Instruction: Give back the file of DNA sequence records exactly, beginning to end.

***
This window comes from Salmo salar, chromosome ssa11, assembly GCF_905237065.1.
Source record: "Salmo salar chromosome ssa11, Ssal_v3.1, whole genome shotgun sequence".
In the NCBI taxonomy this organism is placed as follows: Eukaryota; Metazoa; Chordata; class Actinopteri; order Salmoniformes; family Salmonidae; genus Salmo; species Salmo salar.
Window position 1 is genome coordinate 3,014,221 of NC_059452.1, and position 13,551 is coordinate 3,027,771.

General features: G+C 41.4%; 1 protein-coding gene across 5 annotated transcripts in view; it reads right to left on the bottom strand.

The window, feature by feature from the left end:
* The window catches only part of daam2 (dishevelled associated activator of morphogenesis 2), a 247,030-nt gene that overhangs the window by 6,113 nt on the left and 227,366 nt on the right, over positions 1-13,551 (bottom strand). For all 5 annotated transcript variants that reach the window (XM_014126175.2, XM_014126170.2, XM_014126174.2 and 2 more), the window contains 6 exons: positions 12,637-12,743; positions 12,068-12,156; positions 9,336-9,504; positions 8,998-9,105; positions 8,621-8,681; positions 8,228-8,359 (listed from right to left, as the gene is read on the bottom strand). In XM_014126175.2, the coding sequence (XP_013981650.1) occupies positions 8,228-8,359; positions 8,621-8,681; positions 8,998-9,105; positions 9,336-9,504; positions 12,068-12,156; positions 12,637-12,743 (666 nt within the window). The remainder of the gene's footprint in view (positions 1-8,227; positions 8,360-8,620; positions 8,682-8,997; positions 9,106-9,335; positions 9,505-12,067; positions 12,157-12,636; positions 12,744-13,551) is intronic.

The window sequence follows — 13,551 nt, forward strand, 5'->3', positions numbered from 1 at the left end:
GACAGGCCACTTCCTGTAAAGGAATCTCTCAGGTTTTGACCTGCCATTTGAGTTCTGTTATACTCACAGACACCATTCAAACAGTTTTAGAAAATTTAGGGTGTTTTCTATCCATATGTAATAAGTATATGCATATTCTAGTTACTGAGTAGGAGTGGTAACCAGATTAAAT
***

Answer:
This window comes from Salmo salar, chromosome ssa11, assembly GCF_905237065.1.
Source record: "Salmo salar chromosome ssa11, Ssal_v3.1, whole genome shotgun sequence".
In the NCBI taxonomy this organism is placed as follows: Eukaryota; Metazoa; Chordata; class Actinopteri; order Salmoniformes; family Salmonidae; genus Salmo; species Salmo salar.
Window position 1 is genome coordinate 3,014,221 of NC_059452.1, and position 13,551 is coordinate 3,027,771.

General features: G+C 41.4%; 1 protein-coding gene across 5 annotated transcripts in view; it reads right to left on the bottom strand.

The window, feature by feature from the left end:
* The window catches only part of daam2 (dishevelled associated activator of morphogenesis 2), a 247,030-nt gene that overhangs the window by 6,113 nt on the left and 227,366 nt on the right, over positions 1-13,551 (bottom strand). For all 5 annotated transcript variants that reach the window (XM_014126175.2, XM_014126170.2, XM_014126174.2 and 2 more), the window contains 6 exons: positions 12,637-12,743; positions 12,068-12,156; positions 9,336-9,504; positions 8,998-9,105; positions 8,621-8,681; positions 8,228-8,359 (listed from right to left, as the gene is read on the bottom strand). In XM_014126175.2, the coding sequence (XP_013981650.1) occupies positions 8,228-8,359; positions 8,621-8,681; positions 8,998-9,105; positions 9,336-9,504; positions 12,068-12,156; positions 12,637-12,743 (666 nt within the window). The remainder of the gene's footprint in view (positions 1-8,227; positions 8,360-8,620; positions 8,682-8,997; positions 9,106-9,335; positions 9,505-12,067; positions 12,157-12,636; positions 12,744-13,551) is intronic.

The window sequence follows — 13,551 nt, forward strand, 5'->3', positions numbered from 1 at the left end:
GACAGGCCACTTCCTGTAAAGGAATCTCTCAGGTTTTGACCTGCCATTTGAGTTCTGTTATACTCACAGACACCATTCAAACAGTTTTAGAAAATTTAGGGTGTTTTCTATCCATATGTAATAAGTATATGCATATTCTAGTTACTGAGTAGGAGTGGTAACCAGATTAAAT